On a brighter note, the agent was completely uninterested in any of the cheese she had in her carry-on, including a Basque Blue and and some other stinky ones (she put them in tupperware during the flight so as not to stink up the airplane).

                  I might bring back one of the tasty Basque-area cheeses - many of their sheeps cheeses are a little harder and, I feel, travel a bit better than the runnier types. One I really like is Chistera., athough I don't know if it is one you can buy in the States or not...

                  1. re: anakalia

                    Chistera ( named after the basket holder used in Jai-Alai to catch the pelote, ball, is rarely if ever seen in USA. Try Capitoul, very similar or the easily accessible Istara, a little saltier, but similar texture and flavor.

                    1. re: Delucacheesemonger

                      Thanks, DCM, for the info re the Chistera. If I could ask you a quick question: The kind I bought at my fromagerie said it is part chevre, part sheep's cheese. But everything I read about this cheese says it should be made all from ewe's milk... what have I been eating, then?

                      1. re: anakalia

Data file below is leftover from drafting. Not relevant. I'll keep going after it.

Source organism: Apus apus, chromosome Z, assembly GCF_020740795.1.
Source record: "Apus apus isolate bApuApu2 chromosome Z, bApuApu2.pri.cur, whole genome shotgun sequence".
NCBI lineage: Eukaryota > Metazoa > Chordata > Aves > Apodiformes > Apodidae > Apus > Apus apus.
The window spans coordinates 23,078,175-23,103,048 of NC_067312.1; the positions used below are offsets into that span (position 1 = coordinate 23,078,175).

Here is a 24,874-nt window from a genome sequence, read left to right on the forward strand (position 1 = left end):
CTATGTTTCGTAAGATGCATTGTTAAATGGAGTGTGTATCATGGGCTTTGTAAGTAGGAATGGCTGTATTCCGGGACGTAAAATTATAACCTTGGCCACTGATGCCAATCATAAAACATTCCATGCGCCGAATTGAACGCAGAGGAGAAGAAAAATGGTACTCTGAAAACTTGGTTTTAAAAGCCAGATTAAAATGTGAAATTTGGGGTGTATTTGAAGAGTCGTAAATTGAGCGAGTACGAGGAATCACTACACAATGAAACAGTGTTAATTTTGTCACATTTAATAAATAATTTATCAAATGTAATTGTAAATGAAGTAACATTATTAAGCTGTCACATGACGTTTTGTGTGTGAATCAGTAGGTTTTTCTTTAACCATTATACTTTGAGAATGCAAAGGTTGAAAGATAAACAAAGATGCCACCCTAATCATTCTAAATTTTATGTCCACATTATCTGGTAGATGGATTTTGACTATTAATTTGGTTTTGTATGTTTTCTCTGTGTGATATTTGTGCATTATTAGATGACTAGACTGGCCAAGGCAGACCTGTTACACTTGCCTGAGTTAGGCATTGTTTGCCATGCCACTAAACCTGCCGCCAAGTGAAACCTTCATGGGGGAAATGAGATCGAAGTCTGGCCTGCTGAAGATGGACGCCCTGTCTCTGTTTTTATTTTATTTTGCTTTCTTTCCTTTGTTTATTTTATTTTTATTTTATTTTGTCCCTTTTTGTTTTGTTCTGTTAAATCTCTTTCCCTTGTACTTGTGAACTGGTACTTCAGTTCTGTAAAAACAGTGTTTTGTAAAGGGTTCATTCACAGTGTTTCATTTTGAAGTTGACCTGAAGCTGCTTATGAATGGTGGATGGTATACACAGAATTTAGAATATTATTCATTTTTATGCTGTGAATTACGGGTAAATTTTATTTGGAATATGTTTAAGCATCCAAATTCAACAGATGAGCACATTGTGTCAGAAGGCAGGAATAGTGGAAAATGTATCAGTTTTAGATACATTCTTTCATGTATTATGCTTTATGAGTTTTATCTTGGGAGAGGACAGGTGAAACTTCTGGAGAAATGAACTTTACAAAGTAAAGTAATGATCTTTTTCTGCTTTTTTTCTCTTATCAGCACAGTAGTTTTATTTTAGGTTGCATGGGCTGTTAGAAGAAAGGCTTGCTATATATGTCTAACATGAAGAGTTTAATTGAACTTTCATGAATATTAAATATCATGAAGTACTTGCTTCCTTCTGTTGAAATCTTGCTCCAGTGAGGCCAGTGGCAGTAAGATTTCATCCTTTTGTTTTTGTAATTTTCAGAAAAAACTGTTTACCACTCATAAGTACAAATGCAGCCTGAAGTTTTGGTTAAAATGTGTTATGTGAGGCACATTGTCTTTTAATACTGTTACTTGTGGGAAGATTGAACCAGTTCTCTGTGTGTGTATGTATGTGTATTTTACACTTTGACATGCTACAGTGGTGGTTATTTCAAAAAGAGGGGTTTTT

Some of the Basque cheeses, as many other areas, use what milk is available when cheese is made. Product is not A.O.C. so no real rules re: what milk MUST go in. That being said most milk in Pyrenees area is sheep, but many made with goat and now as new cheeses are made every day, they do whatever they like, with often great results.

                        1. re: Delucacheesemonger

                          I know this is different but last night we got back to San Francisco from visit to Provence. We brought among other things a very large jar of lavender honey. We declared and they cleared us through. Passport checker said it was not a problem. First customs agent said we had to go through agriculture check. Agriculture check said we did right thing to declare but that it is only illegal to bring honey comb back into the country because of the danger of live bees. During conversation, agriculture checker made it clear that tinned cans of meat products are not illegal.

                          1. re: Pammel

                            I'm amazed and thrilled that you could bring in the honey. There is no honey quite as wonderful (imho) as Provencal Lavender Honey.

                2. Meat products are allowed, as long as they are hermetically sealed (metal can or sealed glass jar) with an expiration date at least 3 years from today's date.

                  It's the unpackaged meat products that they have a hissy about...hams, sausages, etc....

                  Put it in your checked luggage, and declare in the section for stuff you bought...and the "are you bringing meat" question refers to stuff that's not in a jar or tin.